The Festival Begins!

Welcome back to the Heritage Blog! Hard to believe we’re already here, but the first show of the Heritage Theatre Festival season opens this Friday! That’s right, you heard me, THIS FRIDAY. As in two days. From now. Unless you’re reading this late… in which case it might already be open and you’re missing it. Or maybe you’re reading it during intermission, in which case I hope you are enjoying yourself! If you don’t have tickets yet, get them now - the shows are selling out fast. Go, go, click the box office link above. Go on, I’ll wait…

Phew, isn’t that a relief? So, you’ve got your tickets for Middletown and you can’t wait to see it; but you’re thinking to yourself - what’s next? Well, I’ll tell you. It’s Woody Guthrie’s American Song. That’s what’s next. And trust me, you’re not going to want to miss this one either. I’ve been talking to the cast and they are tearing it up in rehearsals. This is a super talented group of musicians and actors, and actor-musicians; heck, there are even some musician-actors; and they are all looking forward to showing you what they’ve been up to in just 9 days time!

So we’ve mentioned that Woody Guthrie’s American Song is an exploration of Woody Guthrie’s catalog, but haven’t had the chance to talk about how the heck it all ties together into a show yet. The main through-line is that the cast of 5 take on several characters that embody the feeling of Guthrie’s music in different times and places. The amount of responsibilities our actors juggle is pretty amazing, they have to move seamlessly between scene and song, playing their own instruments, and beautifully weaving together tight, complex harmonies. Seriously, this music is beautiful.

Alisa Ledyard, a member of this band of intrepid performers, talked with us about how exciting it is to work on something that at the outset seems very simple, but when you break it down becomes increasingly intricate. And based on the laughter coming out of the rehearsal rooms, the rest of the creative team seems to be loving it, too.

I know what you are thinking now. You don’t want to wait 9 days! You want to see what this show is all about as soon as possible. Well, I have good news for you. If you head down to the Charlottesville City Market bright and early this Saturday, you will get to see the cast of Woody Guthrie’s American Song live and in person. The cast will be performing live from the Market on WTJU’s Atlantic Weekly show around 9:00am.

We can’t wait to see people turning up this weekend as Middletown gets things rolling, we’ve got a feeling that this is going to be a summer of theater to remember.

Heritage Theatre Festival Opens 2017 Season with Will Eno's MIDDLETOWN

Heritage Theatre Festival is kicking off its 2017 season with Will Eno’s critically-acclaimed play Middletown, a deeply moving and often funny look into the lives, loves, fears, and hopes of residents of a most typical small town that examines and challenges our views of what passes for “normal” in today’s world.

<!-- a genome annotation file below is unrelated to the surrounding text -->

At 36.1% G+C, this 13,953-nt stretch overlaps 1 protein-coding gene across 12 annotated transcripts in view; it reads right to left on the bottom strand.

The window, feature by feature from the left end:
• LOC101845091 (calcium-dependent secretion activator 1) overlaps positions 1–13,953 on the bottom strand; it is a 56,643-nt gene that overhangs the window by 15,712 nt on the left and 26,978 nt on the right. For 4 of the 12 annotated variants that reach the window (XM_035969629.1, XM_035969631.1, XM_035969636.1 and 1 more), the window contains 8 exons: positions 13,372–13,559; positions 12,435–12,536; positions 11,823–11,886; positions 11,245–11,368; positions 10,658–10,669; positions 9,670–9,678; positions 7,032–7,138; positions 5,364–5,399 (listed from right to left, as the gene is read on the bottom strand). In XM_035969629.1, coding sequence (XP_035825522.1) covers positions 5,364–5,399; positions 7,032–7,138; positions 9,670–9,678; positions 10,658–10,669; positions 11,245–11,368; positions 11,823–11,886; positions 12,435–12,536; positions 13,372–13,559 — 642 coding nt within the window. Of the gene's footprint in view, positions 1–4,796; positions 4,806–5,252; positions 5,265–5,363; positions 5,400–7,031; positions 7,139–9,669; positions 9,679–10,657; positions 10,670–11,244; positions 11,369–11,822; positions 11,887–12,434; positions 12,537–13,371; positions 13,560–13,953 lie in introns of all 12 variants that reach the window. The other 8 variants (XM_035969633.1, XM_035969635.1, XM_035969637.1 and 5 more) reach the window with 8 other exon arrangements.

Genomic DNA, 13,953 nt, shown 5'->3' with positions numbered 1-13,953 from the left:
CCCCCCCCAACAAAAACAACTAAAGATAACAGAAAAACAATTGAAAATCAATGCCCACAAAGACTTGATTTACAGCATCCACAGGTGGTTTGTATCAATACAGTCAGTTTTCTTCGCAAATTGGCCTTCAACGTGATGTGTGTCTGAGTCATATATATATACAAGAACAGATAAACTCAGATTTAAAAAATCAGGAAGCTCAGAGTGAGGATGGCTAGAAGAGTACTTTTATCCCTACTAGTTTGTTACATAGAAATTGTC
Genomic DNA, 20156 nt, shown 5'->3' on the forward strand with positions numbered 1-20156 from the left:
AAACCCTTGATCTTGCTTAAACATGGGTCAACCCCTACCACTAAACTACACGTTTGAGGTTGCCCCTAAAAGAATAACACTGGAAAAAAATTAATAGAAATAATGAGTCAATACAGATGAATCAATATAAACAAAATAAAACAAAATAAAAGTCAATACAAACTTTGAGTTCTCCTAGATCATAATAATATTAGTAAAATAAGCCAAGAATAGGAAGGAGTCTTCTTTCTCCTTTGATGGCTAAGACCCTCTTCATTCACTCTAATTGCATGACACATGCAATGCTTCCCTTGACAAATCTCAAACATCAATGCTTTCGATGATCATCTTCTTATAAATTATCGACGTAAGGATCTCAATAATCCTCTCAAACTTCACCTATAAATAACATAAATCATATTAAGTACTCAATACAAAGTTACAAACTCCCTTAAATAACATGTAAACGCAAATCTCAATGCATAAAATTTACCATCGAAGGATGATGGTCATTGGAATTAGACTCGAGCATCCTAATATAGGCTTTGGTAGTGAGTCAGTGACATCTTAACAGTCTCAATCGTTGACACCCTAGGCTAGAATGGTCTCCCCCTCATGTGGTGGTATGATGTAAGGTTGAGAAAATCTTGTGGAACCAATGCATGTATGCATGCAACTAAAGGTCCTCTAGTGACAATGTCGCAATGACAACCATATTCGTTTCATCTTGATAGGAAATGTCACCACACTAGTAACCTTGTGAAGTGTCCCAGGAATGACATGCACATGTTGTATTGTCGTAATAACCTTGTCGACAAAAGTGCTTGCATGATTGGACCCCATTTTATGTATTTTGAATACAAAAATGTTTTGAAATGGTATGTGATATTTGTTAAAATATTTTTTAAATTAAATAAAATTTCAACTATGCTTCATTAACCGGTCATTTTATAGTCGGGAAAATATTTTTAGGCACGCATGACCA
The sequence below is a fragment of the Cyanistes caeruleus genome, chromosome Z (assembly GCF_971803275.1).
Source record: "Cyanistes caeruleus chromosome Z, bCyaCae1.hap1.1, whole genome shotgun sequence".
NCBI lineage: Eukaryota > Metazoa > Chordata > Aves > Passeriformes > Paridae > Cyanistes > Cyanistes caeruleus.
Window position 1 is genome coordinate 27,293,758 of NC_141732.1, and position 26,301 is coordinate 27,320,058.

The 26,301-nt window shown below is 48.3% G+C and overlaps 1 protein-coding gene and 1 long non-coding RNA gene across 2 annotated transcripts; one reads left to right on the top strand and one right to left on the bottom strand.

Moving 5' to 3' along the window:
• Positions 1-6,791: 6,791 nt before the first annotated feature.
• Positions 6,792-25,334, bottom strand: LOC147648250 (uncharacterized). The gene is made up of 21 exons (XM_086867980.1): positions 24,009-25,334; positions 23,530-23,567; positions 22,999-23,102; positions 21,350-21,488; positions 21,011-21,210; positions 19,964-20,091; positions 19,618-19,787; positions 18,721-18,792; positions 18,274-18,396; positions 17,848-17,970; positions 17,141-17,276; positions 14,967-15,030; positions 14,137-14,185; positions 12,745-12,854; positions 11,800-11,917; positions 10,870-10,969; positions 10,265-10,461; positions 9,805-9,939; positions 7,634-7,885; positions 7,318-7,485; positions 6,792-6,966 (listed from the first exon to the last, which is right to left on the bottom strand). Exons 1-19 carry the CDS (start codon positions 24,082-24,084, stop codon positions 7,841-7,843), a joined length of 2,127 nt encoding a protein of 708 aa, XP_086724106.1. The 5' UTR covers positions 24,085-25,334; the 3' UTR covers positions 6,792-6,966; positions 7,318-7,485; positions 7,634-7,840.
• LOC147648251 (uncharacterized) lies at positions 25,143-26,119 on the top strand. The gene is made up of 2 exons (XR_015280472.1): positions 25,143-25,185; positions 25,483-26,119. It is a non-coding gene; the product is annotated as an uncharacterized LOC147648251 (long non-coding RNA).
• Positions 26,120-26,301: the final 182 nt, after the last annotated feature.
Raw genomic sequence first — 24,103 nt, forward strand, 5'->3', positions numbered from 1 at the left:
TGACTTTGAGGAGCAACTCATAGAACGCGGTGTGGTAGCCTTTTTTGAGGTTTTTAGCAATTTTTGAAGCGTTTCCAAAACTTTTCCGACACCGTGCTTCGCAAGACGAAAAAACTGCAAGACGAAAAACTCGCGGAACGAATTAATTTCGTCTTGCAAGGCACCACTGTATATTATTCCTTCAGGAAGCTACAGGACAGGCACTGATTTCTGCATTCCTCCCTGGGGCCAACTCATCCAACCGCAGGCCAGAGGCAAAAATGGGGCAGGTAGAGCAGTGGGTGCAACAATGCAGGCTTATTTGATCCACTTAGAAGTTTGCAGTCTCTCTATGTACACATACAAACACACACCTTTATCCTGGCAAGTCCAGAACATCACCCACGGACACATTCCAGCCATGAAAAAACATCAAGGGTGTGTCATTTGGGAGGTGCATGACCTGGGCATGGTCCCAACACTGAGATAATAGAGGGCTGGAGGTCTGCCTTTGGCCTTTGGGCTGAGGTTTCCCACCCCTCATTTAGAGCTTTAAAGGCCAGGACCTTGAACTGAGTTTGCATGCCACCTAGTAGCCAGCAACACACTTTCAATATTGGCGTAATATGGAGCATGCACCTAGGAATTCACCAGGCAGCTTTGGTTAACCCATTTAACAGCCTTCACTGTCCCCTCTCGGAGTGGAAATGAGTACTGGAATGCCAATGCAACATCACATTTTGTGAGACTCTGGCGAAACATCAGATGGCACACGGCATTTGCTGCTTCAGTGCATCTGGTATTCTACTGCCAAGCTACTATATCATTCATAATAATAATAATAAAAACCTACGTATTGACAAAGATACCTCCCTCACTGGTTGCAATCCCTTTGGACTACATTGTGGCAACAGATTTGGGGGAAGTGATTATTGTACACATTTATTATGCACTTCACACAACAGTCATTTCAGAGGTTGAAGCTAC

Middletown, directed by HTF Interim Artistic Director and UVA Drama Department Chair Colleen Kelly, will be presented in the Ruth Caplin Theatre from June 23 through July 1. Tickets for adults are $25 if purchased before June 23 and $30 if purchased on or after that date. Student/Child tickets are available for $15 regardless of when purchased. Single and season tickets for the 2017 Heritage Theatre Festival season are available at the UVA Arts Box Office (located in the lobby of the Drama Building), online at www.heritagetheatrefestival.org or by phone at 434-924-3376.

Eno, once hailed by Christopher Isherwood of the New York Times as “Samuel Beckett for the Jon Stewart generation,” has said that Middletown owes an “inspiration debt” to Thornton Wilder’s Our Town, he was conscious to take the play in a decidedly different direction. The result is a story full of quirky neighbors and new friends where characters use disarming honesty to highlight both the absurdity and the poignancy of the millions of tiny moments that make up all of our lives. From the budding friendship between an expectant mother and an itinerant local handyman to the prickly observations of the local beat cop to the brooding, and clearly troubled, mechanic, Eno weaves a tapestry that can feel both surprising and familiar while serving up plenty of food for thought about all of our lives.

“What really appeals to me about this play is the playfulness of Will Eno’s language,” Kelly said. “Characters weave and vault between waxing poetic and making pedestrian observation about life.”

In addition, Kelly said, there is a universal nature to the situations in which the play’s characters find themselves. “Like the residents of Middletown, we are all alive in the ‘middle’ of something—a world created by past and future ancestors, an existence between birth and death, a day that spans a sunrise and sunset, or, as is the case with one character, just between two crappy jobs. Regardless of differences, we are all humans just breathing and trying to get through life a day at a time. One character in the play observes, ‘That’s the trouble, the beauty, the trouble.’”